Friday, February 1, 2013

101 Thoughts on Self-Publishing -- 003: Write Short Stories

I do have to admit that this "thought" is somewhat self-serving. You see, I love short stories. I love writing them, I love reading them. And I think that while a lot of writers may dabble in them (don't most of us start off with short stories, after all?) they know that what the reading public wants is novel-length fiction.

Up until recently, it looked like the short story was slowly fading from public awareness. No, I don't mean people would forget they ever existed, but when one thought about "reading," one would immediately think about a novel. I understand. Readers like to get caught up in a story, in a world that the author has created. When you've become emotionally tied to a character, you want to be with that character as long as possible. This is why series are so popular.

But there are things you can do with short stories that you cannot (or would not) do with novels. You can be highly experimental, for one. You can take risks knowing that if it doesn't work, the time lost is measured in hours, not in weeks or months. It is also a good way to develop your skills. Writing short stories allows you to write many more different characters and situations than you would if you only wrote novels; you can explore personalities, environments and occurrences. You can dabble in genres that are outside of your comfort zone.

Now, this is all from a writer's perspective. But what about from an economic/publishing perspective? ePublishing has made selling short stories much easier than it was in the past. Even if you were self-published, they are too short to justify the expense of releasing them in print. You'd have to gather a dozen of them together to put out a collection. With that much work, many writers would rather put out a novel, which would most likely be a better seller. And if you didn't self-publish, you had to submit them to fiction magazines, most of which are highly competitive. But now with eBooks, the print costs are completely optional. You can get your short stories out to the public instantly and release them as stand-alone eBooks, as you write them. Just browse Amazon and you will see many short stories, novelettes and novellas being offered up for sale. For one who loves shorter-form fiction (me), this is truly a bonanza.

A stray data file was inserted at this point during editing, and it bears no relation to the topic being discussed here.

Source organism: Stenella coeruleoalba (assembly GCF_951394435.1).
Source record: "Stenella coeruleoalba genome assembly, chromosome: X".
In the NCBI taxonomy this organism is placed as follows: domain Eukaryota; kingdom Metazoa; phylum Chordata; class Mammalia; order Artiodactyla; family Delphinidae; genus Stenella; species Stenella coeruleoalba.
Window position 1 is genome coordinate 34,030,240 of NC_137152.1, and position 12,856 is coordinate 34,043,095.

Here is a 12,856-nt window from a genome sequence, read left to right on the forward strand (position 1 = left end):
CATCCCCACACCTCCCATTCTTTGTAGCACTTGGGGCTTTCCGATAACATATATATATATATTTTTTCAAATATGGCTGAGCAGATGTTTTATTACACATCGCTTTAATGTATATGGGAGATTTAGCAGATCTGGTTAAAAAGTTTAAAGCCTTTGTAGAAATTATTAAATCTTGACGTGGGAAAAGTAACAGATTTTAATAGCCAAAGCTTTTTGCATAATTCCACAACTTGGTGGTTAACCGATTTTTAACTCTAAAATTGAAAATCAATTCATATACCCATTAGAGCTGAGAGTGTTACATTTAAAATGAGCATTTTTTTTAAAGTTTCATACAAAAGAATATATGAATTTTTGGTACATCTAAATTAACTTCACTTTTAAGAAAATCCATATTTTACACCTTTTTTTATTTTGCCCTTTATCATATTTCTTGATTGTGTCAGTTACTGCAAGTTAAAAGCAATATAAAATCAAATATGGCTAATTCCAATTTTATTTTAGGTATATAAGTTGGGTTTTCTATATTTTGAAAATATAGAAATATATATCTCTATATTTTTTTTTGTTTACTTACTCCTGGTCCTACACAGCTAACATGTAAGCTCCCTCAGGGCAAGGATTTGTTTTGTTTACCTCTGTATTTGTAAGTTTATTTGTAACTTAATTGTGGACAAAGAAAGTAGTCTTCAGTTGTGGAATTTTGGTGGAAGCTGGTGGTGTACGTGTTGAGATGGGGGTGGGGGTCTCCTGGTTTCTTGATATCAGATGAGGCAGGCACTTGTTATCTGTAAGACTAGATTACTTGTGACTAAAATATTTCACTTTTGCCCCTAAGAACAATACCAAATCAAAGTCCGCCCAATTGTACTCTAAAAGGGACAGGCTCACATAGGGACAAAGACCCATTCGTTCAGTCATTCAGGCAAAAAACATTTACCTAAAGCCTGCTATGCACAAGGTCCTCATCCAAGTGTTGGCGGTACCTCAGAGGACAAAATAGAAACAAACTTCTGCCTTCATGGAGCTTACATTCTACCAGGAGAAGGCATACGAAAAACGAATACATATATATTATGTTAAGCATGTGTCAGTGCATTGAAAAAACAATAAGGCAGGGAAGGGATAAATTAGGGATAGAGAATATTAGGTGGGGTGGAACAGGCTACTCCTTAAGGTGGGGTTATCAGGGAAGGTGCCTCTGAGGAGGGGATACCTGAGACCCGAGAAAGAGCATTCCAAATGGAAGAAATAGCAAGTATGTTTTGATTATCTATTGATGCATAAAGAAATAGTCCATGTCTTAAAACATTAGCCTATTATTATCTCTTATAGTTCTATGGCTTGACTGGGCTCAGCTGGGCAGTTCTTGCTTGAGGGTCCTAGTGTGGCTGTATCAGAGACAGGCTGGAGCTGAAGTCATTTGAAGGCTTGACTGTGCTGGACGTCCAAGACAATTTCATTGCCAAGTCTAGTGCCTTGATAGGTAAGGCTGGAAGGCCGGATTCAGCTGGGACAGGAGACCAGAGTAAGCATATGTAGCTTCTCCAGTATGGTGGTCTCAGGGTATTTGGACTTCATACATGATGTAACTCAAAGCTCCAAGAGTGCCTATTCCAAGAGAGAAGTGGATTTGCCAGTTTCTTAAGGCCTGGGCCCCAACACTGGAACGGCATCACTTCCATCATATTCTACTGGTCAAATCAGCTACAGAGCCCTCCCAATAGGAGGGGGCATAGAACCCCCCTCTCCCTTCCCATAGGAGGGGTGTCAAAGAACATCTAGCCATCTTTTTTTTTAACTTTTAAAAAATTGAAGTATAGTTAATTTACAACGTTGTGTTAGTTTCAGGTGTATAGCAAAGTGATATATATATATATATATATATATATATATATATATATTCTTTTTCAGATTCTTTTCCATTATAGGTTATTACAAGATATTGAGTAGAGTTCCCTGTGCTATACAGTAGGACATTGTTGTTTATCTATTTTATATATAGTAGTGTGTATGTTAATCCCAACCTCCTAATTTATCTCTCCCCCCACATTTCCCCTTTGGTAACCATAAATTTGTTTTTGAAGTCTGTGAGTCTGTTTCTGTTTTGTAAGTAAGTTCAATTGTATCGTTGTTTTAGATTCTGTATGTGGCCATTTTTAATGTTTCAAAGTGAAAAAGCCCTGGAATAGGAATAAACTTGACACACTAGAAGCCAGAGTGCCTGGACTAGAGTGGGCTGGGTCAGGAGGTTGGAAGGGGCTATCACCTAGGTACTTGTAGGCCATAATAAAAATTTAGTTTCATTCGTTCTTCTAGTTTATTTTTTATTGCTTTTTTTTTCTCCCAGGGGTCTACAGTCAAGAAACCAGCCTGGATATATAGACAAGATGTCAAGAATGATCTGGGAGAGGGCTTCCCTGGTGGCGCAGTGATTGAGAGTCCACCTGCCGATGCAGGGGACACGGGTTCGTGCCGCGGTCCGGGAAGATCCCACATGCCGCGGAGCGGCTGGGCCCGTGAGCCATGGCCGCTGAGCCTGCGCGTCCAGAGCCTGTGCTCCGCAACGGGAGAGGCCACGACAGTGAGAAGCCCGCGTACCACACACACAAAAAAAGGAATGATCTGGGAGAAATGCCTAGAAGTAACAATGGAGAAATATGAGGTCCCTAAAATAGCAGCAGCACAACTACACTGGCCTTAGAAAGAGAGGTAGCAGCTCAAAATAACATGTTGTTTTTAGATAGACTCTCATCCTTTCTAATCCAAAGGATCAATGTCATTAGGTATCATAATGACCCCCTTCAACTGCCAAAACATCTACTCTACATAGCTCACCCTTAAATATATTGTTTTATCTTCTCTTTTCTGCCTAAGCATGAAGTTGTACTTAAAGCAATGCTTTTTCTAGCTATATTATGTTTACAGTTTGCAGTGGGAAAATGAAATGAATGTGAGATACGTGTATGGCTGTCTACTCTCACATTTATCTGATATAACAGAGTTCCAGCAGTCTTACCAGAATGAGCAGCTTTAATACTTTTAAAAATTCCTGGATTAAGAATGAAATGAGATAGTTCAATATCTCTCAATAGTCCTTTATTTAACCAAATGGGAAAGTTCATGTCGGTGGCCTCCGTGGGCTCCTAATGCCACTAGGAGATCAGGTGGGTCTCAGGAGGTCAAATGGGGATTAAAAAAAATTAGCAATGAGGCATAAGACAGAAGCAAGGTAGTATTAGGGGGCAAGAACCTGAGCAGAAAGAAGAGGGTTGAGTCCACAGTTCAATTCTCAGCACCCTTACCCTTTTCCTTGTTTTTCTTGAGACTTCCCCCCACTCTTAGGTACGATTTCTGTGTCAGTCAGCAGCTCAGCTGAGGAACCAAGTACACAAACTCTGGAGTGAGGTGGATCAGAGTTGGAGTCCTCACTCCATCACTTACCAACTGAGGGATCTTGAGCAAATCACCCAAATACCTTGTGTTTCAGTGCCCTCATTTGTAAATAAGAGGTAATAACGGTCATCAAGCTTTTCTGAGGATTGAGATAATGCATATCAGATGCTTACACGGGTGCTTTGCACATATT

As a writer, you can use short stories to introduce yourself to the public. I began my career by publishing short stories, and I think it did me a lot of good. "Who the hell is this guy?" people would ask. "I don't know if I want to spend the time and money on a novel from a nobody." They'd scroll through my titles, scowling. "Wait a second," they'd say. "Here is a short story. Ninety-nine cents? I guess I can do that." Twenty minutes later: "That was the greatest thing I've ever read! I'm going to buy all his books and tell all my friends!"

Well, maybe it doesn't happen quite like that, but you get the idea. Just as short stories let you take risks as a writer, they let readers take a risk on you. There is also the idea that the more eBooks you have available, the more channels there are for readers to find you. Half a dozen short stories in addition to your novels will give you a much larger presence in online stores like Amazon and Barnes & Noble. From there, it's very easy for readers to find your other books. It's all about exposure, and despite what that cop in Provo told me, exposure is a good thing. Yes, I know I used that joke before, but it's hilarious, so you're getting it again.

Until Next Time!
Michael K. Rose

P.S.: If you're enjoying the series so far and would like a single page to bookmark, I'll be adding each of my 101 Thoughts on Self-Publishing here

You might also be interested in my eBook, Building a Promotional Package: How to Prepare for Your Successful Book Launch. Details about it can be found here.

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